Dallas schools aim to streamline district busing
(Texas) Dallas Independent School District is in the process of building its own busing system and while officials note that doing so is uncharted territory for them, they believe doing so will be more efficient and cost effective.
Beginning August 1, the district will be in charge of its own fleet of buses and drivers, instead of relying on a third party operator that previously provided transportation services to Dallas schools.
District leaders said one goal in developing their own transportation system will be to make bus routes more organized. Currently, the district offers 850 different bus routes to the estimated 29,000 students who take the bus each day.
“The reason we have so many routes is because we have a lot of what we call ‘choice schools’–whether they’re magnet schools or transformation schools–and with those programs we bus kids from all over Dallas County, and that drives up the cost,” Scott Layne, deputy superintendent of operations for Dallas ISD, said in an interview. “We’re looking forward to being able to analyze those routes and see if there’s anything we can do in terms of consolidating some routes to make them more efficient and cost-effective.”
The district decided to take the step after a long and frustrating relationship with the current provider, known as Dallas County Schools.
The agency—which provided buses and crossing guards for Dallas ISD, as well as schools in Cedar Hill, Lancaster and DeSoto—has been under intense scrutiny for poor service, unsafe driving practices and corruption.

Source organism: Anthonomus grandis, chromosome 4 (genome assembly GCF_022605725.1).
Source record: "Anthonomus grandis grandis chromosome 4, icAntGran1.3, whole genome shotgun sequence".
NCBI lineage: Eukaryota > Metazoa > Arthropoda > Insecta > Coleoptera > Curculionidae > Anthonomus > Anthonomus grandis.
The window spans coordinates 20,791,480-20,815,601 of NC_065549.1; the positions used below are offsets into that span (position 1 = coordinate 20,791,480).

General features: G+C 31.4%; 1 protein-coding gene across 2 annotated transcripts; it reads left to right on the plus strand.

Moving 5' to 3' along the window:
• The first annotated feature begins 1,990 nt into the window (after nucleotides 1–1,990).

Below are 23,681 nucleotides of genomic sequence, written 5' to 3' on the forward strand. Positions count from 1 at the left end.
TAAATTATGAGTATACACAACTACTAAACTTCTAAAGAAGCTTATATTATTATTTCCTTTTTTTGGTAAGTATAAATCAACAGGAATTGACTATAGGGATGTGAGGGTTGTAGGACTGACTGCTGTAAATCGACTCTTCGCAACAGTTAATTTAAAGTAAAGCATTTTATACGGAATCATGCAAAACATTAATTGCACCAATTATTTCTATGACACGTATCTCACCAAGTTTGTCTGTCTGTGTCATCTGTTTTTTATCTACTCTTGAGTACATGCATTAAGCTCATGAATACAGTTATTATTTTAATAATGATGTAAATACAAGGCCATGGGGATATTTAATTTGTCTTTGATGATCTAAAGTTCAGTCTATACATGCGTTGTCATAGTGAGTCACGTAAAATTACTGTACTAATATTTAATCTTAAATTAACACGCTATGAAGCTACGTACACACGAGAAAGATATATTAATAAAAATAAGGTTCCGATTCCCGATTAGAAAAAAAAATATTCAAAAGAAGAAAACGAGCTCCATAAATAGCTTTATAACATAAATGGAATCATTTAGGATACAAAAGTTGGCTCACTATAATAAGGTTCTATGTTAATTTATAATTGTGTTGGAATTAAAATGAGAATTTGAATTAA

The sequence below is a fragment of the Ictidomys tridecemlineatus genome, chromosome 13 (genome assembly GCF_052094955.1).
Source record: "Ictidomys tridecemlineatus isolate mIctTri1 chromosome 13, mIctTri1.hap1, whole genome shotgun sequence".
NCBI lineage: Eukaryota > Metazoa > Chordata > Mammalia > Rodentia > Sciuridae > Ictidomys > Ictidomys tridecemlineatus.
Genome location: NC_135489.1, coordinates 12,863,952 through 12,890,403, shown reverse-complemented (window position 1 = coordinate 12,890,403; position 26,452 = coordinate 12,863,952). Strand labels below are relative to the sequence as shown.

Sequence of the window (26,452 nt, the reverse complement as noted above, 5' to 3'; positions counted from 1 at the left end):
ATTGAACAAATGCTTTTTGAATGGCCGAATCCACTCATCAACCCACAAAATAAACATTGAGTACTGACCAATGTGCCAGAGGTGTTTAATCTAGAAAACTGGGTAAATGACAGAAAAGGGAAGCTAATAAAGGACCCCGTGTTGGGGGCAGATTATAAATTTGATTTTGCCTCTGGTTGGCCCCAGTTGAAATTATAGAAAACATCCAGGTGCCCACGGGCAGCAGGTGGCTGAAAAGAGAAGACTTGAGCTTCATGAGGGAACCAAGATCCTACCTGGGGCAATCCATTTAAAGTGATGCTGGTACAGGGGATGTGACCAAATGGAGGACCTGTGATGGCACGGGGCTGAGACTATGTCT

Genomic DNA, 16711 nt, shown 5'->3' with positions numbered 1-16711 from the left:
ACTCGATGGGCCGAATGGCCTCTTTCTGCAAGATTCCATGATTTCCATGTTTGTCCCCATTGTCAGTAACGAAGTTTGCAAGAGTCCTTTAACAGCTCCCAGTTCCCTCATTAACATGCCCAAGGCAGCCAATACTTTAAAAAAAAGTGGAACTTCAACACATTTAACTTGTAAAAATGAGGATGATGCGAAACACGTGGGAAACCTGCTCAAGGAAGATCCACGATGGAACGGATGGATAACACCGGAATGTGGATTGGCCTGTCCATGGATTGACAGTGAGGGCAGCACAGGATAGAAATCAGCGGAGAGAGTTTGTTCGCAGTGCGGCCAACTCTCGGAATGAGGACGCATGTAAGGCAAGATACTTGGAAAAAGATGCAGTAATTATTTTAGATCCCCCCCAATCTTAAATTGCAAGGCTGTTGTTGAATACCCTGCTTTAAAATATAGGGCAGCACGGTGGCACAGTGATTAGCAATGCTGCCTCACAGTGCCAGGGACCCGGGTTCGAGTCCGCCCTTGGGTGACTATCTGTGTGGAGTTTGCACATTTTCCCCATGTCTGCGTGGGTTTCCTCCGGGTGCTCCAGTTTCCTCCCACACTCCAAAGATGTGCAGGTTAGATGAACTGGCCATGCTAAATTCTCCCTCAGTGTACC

Federal prosecutors allege that agency administrators accepted millions of dollars in bribes and kickbacks from a bus camera company. The agency was also forced to fire 13 drivers and suspend hundreds others for driving violations including running red lights and unsafe student pickups.
The agency’s plan to spend $50 million on a sophisticated camera system to catch automobile drivers illegally passing buses and thus generate far more in traffic fines also didn’t work out, leaving the agency to cover the cost of the cameras itself.
School officials have complained that the bus service was chronically late getting kids to school, ran overcrowded buses and passed on to the district the higher operating costs caused by mismanagement.
The final straw came in 2017, when voters rejected a ballot measure that would have bailed out the cash-strapped agency.
Layne said the project will cost the district about $54 million, a portion of which will go toward one-time costs that include the purchase of GPS and route management software. In total, the district expects to hire more than 1,100 drivers and office staff, and operate more than 960 buses.
Dallas schools are in the process of seeking out drivers. So far, the district has received about 625 applications for the 765 bus driver positions it aims to fill, but Layne said that he isn’t too worried about the possibility of starting the school year short.
“We feel pretty good as far as where we’re at with drivers–we’re still a few months out,” he said. “We’ll also be looking at utilizing coaches and other staff that want to get certified to drive the buses, which will allow us to fill in where we have vacancies and absences.”
In addition to having the ultimate authority in deciding bus routes and which drivers are hired, Layne said he’s excited that schools and parents can reach out to Dallas ISD with concerns and actually get help directly from the district–something he said can potentially build trust within the school community.
“It’s a huge undertaking but I think we’re on the right track, and hopefully we’ll put out a product we can be proud of, and the parents and students as well,” Layne said.